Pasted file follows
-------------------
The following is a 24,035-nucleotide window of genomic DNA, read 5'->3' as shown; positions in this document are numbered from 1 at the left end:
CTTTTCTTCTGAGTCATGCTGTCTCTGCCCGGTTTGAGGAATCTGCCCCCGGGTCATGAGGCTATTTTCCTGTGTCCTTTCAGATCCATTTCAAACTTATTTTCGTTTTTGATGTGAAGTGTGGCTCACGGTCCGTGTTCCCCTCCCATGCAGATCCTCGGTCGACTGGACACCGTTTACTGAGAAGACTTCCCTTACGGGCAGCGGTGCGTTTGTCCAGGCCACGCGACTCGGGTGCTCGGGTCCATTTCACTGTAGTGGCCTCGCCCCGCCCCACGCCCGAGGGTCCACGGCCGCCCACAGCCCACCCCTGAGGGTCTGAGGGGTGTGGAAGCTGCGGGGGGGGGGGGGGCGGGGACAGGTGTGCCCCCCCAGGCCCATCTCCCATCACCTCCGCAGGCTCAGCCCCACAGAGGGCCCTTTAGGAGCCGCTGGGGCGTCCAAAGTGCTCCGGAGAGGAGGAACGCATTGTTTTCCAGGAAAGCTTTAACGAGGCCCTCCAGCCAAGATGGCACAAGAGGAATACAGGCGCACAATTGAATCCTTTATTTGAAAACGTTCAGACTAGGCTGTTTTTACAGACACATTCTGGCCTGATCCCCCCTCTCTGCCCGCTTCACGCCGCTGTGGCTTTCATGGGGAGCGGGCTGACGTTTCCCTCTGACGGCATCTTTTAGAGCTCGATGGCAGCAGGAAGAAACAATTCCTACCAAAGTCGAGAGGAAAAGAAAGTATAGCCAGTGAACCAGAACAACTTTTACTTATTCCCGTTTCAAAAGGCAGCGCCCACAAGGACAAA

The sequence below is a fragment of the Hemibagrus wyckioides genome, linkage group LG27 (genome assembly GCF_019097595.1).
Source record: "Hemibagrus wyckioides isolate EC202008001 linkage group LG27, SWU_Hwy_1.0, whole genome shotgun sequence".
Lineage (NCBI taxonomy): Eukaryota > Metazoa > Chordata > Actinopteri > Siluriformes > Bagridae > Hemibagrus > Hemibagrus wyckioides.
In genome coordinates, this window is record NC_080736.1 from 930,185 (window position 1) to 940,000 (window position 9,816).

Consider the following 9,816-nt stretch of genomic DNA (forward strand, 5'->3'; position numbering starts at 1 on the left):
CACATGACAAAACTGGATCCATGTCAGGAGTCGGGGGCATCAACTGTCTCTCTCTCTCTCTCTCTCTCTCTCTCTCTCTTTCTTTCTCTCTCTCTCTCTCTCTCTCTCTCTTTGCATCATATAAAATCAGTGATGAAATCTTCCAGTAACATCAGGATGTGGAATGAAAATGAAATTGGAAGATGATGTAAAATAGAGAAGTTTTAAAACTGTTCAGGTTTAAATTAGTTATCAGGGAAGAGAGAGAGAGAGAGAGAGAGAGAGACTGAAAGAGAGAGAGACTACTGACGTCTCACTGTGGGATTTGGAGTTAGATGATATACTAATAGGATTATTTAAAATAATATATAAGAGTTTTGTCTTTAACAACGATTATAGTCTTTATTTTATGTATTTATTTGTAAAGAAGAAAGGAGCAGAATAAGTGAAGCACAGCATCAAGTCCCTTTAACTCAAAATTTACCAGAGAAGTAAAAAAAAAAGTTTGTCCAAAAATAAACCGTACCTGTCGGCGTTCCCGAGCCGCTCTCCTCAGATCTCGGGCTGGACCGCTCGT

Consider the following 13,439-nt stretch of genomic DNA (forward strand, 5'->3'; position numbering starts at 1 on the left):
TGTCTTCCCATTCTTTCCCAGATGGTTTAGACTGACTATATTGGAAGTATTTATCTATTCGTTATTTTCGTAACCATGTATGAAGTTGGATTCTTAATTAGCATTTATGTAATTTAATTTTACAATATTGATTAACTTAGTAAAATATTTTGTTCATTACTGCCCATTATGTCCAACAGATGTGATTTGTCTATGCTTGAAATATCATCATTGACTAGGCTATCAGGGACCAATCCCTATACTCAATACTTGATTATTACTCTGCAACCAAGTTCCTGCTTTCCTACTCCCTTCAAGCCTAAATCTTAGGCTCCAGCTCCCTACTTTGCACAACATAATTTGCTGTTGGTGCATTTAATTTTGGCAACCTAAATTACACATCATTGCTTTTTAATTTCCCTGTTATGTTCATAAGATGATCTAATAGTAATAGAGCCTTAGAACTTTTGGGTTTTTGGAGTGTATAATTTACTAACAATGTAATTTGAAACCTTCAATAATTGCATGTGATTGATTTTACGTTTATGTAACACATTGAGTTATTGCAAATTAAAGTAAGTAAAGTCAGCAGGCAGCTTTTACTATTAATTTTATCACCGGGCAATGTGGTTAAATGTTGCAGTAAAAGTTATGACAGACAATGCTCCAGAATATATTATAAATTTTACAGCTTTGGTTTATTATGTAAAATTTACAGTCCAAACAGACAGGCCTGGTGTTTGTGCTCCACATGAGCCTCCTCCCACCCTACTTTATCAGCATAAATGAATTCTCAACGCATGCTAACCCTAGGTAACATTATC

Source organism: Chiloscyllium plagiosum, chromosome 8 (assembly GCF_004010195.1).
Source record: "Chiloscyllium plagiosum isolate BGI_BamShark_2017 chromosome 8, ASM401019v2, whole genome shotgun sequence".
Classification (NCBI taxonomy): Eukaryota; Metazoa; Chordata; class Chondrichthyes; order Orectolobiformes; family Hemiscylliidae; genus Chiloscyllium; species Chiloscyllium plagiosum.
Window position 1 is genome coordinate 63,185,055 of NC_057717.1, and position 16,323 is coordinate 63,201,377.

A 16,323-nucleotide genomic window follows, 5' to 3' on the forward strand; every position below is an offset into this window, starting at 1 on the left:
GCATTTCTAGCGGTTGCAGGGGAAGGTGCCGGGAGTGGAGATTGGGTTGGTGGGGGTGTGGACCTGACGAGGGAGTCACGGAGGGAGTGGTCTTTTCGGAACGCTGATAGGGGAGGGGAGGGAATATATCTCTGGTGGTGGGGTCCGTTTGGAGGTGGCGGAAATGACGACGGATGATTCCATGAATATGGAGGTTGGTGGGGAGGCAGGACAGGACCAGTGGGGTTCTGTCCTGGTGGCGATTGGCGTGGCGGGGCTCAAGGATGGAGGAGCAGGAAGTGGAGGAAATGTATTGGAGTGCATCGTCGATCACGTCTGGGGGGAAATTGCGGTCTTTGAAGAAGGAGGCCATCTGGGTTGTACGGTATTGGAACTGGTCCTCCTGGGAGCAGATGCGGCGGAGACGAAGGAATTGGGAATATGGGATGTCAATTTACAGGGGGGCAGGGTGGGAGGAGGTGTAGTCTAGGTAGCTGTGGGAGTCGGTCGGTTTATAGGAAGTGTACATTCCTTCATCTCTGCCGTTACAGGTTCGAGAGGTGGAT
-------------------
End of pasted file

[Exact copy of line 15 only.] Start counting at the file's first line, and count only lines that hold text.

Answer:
A 16,323-nucleotide genomic window follows, 5' to 3' on the forward strand; every position below is an offset into this window, starting at 1 on the left: